CharlesDickens' last complete novel, "Our Mutual Friend" is a glorious satire spanning all levels of Victorian society, edited with an...... more
CharlesDickens' last complete novel, "Our Mutual Friend" is a glorious satire spanning all levels of Victorian society, edited with an introduction by Adrian Poole in "Penguin Classics". "Our Mutual Friend" centre??i??i??'s on an inheritance - Old Harmon's profitable dust heaps - and its legatees, young John Harmon, presumed drowned when a body is pulled out of the River Thames, and kindly dustman Mr Boffin, to whom the fortune defaults. With brilliant satire, Dickens portrays a dark, macabre London, inhabited by such disparate characters as Gaffer Hexam, scavenging the river for corpses; enchanting, mercenary Bella Wilfer; the social-climbing Veneering; and the unscrupulous street-trader Silas Wegg. The novel is richly symbolic in its vision of death and renewal in a city dominated by the fetid Thames, and the corrupting power of money. "Our Mutual Friend" uses text of the first volume edition of 1865 and includes original illustrations, a chronology and revised further reading. As Adrian Poole writes in his introduction to this new edition, 'In its vast scope and perilous ambitions it has much in common with "Bleak House" and "Little Dorrit", but its "Our Mutual Friend" uses text of the first volume edition of 1865 and includes original illustrations, a chronology and revised further manner is stealthier, on edge, enigmatic.' CharlesDickens is one of the best-loved novelists in the English language, whose 200th anniversary was celebrated in 2012. His most famous books, including "Oliver Twist", "Great Expectations", "A Tale of Two Cities", "David Copperfield" and "The Pickwick Papers", have been adapted for stage and screen and read by millions. If you enjoyed "Our Mutual Friend", you might like Dickens' "The Mystery of Edwin Drood", also available in "Penguin Classics". "The great poet of the city. He was created by London." (Peter Ackroyd).
There have been many film and TV adaptations of Oliver Twist but this 1948 production from director David Lean remains the definitive screen interpretation of...... more
There have been many film and TV adaptations of Oliver Twist but this 1948 production from director David Lean remains the definitive screen interpretation of the CharlesDickens classic. From the ominous symbolism of its opening storm sequence (in which Oliver's pregnant, ill-fated mother struggles to reach shelter before childbirth) to the mob-scene climax that provokes Bill Sikes's dreadful comeuppance, this breathtaking black-and-white film remains loyal to Dickens while distilling the story into its purest cinematic essence.Every detail is perfect--Lean even includes a coffin-shaped snuffbox for the cruel Mr. Sowerberry--and as young Oliver, eight-year-old John Howard Davies (who would later produce Monty Python's Flying Circus for the BBC) perfectly expresses the orphan's boyish wonderment, stern determination and waifish vulnerability. Best of all is Alec Guinness as Fagin, so devious and yet so delightfully appealing under his beak-nosed (and, at the time, highly controversial) make-up. (Many complained that Fagin's huge nose and greedy demeanour presented an anti-Semitic stereotype, even though Lean never identifies Fagin as Jewish; for this reason, the film wasn't shown in the US until three years after its British release.) Likewise, young Anthony Newley is artfully dodgy as Fagin's loyal accomplice, the Artful Dodger. Guinness's performance would later provide strong inspiration for Ron Moody's equally splendid portrayal of Fagin in the Oscar-winning Oliver! and while that 1968 musical remains wonderfully entertaining, it is Lean's film that hews closest to Dickens' vision. The authentic recreation of 19th-century London is marvellous to behold; Guy Green's cinematography is so shadowy and stylised that it almost qualifies as Dickensian film noir. Lean is surprisingly blunt in conveying Dickens's theme of cruelty but his film never loses sight of the warmth and humanity that Oliver embodies. --Jeff Shannon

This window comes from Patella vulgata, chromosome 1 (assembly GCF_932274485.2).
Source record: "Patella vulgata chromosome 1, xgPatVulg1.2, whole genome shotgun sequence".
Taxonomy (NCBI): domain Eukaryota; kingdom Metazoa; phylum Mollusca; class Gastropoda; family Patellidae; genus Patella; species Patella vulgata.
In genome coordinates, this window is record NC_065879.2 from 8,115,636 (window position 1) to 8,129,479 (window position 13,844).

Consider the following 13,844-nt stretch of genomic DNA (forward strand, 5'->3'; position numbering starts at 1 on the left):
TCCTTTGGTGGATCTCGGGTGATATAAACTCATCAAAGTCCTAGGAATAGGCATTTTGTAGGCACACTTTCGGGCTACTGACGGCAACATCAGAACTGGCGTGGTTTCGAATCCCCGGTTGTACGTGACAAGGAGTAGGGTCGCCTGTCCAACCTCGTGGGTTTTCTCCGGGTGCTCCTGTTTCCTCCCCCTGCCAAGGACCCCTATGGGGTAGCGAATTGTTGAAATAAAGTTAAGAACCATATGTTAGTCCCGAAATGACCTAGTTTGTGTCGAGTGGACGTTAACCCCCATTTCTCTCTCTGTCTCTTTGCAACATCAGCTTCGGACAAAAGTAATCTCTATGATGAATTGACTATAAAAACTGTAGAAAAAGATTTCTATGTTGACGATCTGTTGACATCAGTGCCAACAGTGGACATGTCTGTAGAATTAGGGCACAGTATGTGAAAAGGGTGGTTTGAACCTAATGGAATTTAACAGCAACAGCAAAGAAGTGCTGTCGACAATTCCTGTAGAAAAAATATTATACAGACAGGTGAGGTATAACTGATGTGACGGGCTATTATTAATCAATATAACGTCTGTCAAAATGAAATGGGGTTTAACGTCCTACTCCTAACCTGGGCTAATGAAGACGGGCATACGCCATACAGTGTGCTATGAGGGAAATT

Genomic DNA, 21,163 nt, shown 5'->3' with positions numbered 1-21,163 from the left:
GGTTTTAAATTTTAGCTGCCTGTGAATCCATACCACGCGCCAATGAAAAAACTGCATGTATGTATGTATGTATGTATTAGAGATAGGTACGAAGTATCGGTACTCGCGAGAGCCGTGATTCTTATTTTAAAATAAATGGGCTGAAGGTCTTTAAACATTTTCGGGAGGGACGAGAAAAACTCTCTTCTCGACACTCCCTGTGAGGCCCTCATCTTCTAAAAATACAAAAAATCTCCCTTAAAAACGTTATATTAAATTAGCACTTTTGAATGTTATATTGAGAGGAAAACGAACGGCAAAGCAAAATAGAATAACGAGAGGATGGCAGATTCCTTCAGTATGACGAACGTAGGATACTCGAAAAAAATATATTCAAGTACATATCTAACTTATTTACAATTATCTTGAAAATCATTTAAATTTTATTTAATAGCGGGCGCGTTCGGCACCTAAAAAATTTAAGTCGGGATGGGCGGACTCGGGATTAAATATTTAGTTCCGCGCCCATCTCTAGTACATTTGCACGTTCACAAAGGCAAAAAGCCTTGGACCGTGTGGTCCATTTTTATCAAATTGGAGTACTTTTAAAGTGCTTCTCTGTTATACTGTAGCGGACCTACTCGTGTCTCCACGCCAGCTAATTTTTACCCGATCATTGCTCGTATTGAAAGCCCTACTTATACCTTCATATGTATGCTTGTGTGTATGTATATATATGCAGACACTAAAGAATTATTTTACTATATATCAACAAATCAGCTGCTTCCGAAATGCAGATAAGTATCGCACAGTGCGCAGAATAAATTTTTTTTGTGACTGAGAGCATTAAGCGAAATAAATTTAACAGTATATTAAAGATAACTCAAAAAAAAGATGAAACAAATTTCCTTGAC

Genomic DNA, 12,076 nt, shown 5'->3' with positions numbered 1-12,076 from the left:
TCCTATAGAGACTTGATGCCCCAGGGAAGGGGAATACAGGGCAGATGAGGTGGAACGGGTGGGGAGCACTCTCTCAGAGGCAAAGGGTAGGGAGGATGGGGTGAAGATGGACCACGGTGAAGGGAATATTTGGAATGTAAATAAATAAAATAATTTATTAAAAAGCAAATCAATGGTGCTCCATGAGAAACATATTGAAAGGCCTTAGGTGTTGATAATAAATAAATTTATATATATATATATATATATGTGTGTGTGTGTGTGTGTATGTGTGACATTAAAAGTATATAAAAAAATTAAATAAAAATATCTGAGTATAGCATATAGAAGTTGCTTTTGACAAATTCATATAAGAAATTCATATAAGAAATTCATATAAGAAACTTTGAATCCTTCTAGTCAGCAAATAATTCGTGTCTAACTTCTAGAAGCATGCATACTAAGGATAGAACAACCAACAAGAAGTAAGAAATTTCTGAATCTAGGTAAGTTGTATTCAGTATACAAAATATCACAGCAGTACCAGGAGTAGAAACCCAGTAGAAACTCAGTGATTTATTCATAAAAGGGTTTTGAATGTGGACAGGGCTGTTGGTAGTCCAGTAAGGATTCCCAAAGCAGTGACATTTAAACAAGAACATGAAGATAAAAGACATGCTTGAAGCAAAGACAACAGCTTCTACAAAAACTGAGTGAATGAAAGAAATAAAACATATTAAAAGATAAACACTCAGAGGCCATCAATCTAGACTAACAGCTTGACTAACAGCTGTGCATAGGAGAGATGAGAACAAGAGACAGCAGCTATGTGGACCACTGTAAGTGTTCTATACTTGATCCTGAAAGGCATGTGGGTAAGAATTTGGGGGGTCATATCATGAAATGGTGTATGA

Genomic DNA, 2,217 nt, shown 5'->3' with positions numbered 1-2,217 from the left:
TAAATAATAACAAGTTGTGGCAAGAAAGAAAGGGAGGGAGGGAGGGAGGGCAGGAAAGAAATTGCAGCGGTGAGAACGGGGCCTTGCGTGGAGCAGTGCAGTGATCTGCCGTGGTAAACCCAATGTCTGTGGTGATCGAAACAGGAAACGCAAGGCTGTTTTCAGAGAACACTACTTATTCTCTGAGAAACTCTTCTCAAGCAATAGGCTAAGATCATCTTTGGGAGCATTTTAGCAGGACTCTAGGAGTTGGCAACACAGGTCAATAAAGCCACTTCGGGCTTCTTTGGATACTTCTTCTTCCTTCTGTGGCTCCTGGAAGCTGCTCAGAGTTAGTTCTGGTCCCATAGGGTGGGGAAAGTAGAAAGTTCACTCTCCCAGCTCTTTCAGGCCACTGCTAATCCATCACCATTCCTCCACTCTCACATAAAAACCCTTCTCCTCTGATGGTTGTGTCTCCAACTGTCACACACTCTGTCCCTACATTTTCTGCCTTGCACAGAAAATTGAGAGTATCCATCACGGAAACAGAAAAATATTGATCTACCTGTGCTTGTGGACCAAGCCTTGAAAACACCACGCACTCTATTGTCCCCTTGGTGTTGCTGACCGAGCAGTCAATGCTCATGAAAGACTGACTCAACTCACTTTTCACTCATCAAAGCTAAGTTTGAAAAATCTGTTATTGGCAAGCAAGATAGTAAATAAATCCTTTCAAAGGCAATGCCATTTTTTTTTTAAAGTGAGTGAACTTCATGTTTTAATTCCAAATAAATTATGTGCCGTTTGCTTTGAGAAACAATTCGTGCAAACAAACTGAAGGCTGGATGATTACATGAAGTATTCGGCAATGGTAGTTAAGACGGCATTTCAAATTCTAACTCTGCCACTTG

Advantages: The original story is always the best. Short, easy, cheap. Disadvantages: funny looks when it's not December, A-Z doesn't include everything.
...***Please note: this review is for the Collins Classic edition of Dickens? A Christmas Carol, however, Ciao have asked me to post it under another version as there are already a lot of different versions on here. Sorry!
What the Dickens?
I have had a pile of books up to my knee for about the last year while I worked my way through a rather large set of books that I couldn?t put down...
Advantages: Excellent story, lots of ups and downs Disadvantages: Sometimes the coincental meetings sound a bit far fetched
...David Copperfield was a book that I was supposed to have studied for o level in school. I hated it I only read about 5 pages and I just could not stand it. After 26 years I decided to try again and I could not believe how wonderful it was. I think you have to be an adult or at least to have experienced some sort of life to appreciate Charles Dickens.
The story is written as...
...G.C.S.E. English Literature has a great deal to answer for. The classics we were forced to read for our exams in secondary school were often too boring, heavy going and weighted with long-winded descriptions. The endurance test we underwent has sadly put many of us reading classics and reading in general. It never crossed my mind that at the age of 27 it was shocking that I?d never read a single...